In The Bedroom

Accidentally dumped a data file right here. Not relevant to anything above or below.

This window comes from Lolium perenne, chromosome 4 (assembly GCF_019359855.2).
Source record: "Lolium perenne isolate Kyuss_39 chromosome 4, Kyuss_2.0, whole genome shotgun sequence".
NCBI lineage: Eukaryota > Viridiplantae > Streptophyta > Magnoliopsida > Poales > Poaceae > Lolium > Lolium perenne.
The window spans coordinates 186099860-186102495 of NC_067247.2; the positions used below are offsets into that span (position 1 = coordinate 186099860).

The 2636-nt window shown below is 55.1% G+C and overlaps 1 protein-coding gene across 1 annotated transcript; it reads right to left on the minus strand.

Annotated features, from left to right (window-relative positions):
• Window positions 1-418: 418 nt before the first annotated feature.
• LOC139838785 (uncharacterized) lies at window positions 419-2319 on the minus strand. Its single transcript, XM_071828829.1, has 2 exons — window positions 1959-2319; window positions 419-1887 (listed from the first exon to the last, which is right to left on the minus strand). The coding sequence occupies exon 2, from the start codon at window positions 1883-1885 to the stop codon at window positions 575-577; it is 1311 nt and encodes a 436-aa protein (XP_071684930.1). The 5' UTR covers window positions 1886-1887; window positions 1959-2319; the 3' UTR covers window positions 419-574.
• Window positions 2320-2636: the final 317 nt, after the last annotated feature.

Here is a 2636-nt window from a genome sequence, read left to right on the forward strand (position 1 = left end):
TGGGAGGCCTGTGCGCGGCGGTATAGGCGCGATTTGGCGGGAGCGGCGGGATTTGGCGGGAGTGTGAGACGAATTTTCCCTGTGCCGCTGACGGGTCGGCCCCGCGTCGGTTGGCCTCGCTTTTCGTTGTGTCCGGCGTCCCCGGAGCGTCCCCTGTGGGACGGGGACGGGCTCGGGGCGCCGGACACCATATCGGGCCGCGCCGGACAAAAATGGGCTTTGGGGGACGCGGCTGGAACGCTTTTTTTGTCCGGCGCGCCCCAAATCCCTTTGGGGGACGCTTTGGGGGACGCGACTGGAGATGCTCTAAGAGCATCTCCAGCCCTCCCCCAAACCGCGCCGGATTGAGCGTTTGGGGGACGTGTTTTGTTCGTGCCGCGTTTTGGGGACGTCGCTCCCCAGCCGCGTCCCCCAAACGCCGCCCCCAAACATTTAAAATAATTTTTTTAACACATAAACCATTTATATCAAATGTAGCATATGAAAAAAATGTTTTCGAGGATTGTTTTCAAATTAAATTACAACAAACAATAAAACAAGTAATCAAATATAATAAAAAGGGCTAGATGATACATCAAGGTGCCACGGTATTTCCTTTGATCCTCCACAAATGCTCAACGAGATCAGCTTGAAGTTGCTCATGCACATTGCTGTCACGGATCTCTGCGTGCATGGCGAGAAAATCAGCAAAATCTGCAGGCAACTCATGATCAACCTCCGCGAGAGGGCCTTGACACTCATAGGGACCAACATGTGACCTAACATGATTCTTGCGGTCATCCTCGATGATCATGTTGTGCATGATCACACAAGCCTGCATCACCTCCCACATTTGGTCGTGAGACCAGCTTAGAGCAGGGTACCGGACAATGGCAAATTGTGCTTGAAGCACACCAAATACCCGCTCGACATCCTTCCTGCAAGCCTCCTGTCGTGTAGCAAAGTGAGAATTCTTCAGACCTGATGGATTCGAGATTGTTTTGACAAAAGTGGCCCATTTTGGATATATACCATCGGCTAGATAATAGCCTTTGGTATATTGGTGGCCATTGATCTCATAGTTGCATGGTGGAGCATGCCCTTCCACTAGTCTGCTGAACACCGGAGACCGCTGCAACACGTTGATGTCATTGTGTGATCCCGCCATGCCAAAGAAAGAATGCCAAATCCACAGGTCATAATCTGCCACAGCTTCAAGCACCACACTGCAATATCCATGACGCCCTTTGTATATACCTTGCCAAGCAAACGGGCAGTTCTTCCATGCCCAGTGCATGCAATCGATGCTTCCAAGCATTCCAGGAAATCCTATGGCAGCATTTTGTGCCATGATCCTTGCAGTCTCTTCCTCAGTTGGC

As a bold counterpoint to things to come, Todd Field's wrenching melodrama In The Bedroom opens with an idyllic shot of young lovers chasing each other around a windswept hillside, a romantic cliché from paperbacks and soap commercials. But as the story winds its way through an inexorably tragic series of events, the image gains surprising resonance, like the last gasp of fresh air before the throat begins to swell shut. Best known for his subtle, self-effacing work as a character actor in Victor Nunez's Ruby In Paradise and Stanley Kubrick's Eyes Wide Shut, Field makes his directorial debut with the assurance and dramatic force of a born filmmaker. Divided into three distinct acts, each punctuated by a startling shift in tenor, In The Bedroom was based in part on an Andre Dubus short story, which constitutes only the final third of the movie. The rest has been fully imagined by Field and his co-screenwriter, Robert Festinger, as a family epic fraught with seething tensions and barely contained emotional and physical violence. Tom Wilkinson and Sissy Spacek earned a special citation at Sundance for their slow-burning, expertly wrought performances as the heads of an upper-middle-class household in coastal Maine. With their marriage long since settling into routine, they invest heavily in the fate of their only son, Nick Stahl, a promising Ivy League candidate with a gift for architecture. But Stahl's bright future threatens to get derailed by a summer romance with Marisa Tomei, an older woman with heavy baggage, including two young boys and an abusive ex-husband (William Mapother). Quietly, Wilkinson and Spacek operate with opposing agendas: the former, invigorated by his son's youthful passion, gets a vicarious thrill from the affair, while the latter, though outwardly supportive, pulls the reins with her brittle passive-aggression. When a shocking incident shakes up the family, the rotting foundation of their marriage begins to collapse, and deep-seated resentments come to the surface. Moving forward with patient, almost stately deliberation, In The Bedroom examines the violence at the core of these characters' lives, and the toxic ways it manifests itself. As rich as the film is in psychological detail, Field also has a novelist's talent for evoking the community at large, with its underlying class divisions and flavorful rhythms, brilliantly paced to the sound of Boston Red Sox rebroadcasts on the radio. It should come as no surprise that Field proves to be a precise and sensitive actor's director, or that his veteran ensemble cast, particularly Wilkinson, is superb. But in negotiating a story with so many treacherous twists and turns, he gets all the slippery intangibles right, maintaining credibility while gathering his effects for a powerful climactic payoff. Outsized in ambition and accomplishment, In The Bedroom announces a major new talent.

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